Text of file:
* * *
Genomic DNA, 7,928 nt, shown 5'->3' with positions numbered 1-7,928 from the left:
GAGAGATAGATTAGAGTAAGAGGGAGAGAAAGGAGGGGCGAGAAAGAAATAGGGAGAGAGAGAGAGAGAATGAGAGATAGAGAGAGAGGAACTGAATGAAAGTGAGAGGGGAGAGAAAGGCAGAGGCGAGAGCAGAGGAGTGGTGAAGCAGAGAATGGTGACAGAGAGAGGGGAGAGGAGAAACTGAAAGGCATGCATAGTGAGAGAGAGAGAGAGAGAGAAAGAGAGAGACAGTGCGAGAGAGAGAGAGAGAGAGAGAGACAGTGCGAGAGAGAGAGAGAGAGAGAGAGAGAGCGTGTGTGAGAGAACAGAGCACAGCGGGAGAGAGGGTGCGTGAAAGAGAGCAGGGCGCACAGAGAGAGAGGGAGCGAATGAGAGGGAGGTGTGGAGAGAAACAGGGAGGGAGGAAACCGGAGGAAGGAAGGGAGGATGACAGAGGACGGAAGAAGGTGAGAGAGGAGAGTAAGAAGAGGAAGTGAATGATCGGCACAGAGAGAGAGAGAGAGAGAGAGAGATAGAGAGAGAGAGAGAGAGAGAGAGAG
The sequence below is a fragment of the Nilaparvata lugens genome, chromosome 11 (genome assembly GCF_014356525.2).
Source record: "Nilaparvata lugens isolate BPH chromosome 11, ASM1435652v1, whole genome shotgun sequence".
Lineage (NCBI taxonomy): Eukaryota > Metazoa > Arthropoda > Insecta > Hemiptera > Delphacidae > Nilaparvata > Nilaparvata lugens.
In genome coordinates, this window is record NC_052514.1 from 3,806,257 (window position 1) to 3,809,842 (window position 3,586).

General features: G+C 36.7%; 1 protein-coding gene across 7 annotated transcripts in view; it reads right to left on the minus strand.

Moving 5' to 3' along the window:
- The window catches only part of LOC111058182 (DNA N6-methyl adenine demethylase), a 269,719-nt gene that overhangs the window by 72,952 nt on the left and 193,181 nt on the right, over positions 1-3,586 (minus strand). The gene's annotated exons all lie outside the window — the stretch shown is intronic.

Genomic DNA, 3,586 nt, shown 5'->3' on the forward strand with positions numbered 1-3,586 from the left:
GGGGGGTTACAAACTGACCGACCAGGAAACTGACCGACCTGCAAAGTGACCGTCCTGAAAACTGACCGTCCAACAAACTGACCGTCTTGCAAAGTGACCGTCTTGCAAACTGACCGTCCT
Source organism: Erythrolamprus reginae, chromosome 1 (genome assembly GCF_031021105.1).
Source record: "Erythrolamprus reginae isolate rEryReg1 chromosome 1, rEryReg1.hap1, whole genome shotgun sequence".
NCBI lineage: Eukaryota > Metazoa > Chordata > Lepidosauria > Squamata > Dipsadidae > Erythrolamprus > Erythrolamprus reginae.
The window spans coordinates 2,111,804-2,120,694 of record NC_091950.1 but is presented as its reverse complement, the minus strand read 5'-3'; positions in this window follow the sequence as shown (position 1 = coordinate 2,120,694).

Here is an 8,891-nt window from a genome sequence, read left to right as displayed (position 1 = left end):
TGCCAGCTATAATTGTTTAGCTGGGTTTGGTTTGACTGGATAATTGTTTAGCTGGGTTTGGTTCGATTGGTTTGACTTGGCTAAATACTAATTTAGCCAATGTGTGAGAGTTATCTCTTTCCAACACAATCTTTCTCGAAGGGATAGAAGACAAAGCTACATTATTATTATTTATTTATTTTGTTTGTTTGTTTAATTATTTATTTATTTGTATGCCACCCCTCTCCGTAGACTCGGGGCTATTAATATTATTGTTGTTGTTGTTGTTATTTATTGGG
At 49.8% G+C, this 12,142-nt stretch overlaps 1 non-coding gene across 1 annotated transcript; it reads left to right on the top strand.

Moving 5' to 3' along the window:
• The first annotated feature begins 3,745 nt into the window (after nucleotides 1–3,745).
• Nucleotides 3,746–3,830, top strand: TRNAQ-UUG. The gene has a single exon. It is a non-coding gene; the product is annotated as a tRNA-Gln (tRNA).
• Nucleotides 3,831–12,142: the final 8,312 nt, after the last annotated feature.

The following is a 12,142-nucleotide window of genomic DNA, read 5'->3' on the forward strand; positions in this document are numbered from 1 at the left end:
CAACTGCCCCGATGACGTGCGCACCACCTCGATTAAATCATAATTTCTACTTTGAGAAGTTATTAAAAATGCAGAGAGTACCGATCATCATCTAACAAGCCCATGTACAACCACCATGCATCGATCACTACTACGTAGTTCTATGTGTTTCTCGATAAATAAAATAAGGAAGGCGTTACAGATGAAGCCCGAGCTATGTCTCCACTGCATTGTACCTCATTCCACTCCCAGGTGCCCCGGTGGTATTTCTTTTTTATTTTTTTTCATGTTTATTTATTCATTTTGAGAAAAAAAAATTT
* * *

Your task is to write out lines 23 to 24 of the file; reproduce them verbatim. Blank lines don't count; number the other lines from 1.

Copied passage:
The following is a 12,142-nucleotide window of genomic DNA, read 5'->3' on the forward strand; positions in this document are numbered from 1 at the left end:
CAACTGCCCCGATGACGTGCGCACCACCTCGATTAAATCATAATTTCTACTTTGAGAAGTTATTAAAAATGCAGAGAGTACCGATCATCATCTAACAAGCCCATGTACAACCACCATGCATCGATCACTACTACGTAGTTCTATGTGTTTCTCGATAAATAAAATAAGGAAGGCGTTACAGATGAAGCCCGAGCTATGTCTCCACTGCATTGTACCTCATTCCACTCCCAGGTGCCCCGGTGGTATTTCTTTTTTATTTTTTTTCATGTTTATTTATTCATTTTGAGAAAAAAAAATTT